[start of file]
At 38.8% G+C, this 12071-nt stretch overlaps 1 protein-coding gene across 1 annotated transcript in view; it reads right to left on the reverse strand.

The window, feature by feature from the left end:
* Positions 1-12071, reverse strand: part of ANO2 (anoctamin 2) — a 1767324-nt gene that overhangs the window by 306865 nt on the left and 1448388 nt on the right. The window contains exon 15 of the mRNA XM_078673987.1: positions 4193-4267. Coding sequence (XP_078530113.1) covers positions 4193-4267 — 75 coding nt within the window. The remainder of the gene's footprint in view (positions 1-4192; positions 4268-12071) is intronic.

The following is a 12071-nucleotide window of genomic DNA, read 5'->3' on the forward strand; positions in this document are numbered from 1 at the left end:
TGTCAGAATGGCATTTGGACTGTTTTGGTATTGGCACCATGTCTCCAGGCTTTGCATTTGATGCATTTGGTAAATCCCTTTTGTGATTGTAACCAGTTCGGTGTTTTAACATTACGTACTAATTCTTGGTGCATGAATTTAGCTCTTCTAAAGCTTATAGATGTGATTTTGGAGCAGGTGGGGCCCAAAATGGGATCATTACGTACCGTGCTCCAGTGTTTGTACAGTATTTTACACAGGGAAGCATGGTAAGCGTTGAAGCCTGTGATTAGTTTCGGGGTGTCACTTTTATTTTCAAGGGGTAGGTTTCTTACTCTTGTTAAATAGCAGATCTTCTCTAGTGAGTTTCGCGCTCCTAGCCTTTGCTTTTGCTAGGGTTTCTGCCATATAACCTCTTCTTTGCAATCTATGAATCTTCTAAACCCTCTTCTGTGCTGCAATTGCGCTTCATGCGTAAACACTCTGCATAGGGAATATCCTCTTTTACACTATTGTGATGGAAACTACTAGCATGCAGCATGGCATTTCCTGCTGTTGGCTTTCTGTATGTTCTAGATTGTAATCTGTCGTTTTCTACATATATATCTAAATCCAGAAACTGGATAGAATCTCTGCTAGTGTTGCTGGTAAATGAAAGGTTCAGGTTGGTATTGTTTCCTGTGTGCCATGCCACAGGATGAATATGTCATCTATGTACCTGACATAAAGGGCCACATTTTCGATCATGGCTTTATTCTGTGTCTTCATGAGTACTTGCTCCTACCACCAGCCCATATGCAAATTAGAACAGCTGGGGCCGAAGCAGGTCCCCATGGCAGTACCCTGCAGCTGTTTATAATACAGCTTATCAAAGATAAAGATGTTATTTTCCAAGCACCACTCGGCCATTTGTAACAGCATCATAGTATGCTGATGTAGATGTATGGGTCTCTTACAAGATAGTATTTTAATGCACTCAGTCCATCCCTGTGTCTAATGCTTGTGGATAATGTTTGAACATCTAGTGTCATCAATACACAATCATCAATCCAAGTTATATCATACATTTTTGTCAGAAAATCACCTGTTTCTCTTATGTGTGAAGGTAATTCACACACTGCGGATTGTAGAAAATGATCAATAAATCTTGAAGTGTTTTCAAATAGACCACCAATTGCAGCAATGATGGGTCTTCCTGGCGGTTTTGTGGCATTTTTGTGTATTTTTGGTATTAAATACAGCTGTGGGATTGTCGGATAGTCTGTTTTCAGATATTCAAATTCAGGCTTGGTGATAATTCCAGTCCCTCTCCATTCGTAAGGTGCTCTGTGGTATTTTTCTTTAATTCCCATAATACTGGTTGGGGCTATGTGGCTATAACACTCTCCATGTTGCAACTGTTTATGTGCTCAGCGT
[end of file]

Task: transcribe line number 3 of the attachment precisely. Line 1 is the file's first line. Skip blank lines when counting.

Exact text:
* Positions 1-12071, reverse strand: part of ANO2 (anoctamin 2) — a 1767324-nt gene that overhangs the window by 306865 nt on the left and 1448388 nt on the right. The window contains exon 15 of the mRNA XM_078673987.1: positions 4193-4267. Coding sequence (XP_078530113.1) covers positions 4193-4267 — 75 coding nt within the window. The remainder of the gene's footprint in view (positions 1-4192; positions 4268-12071) is intronic.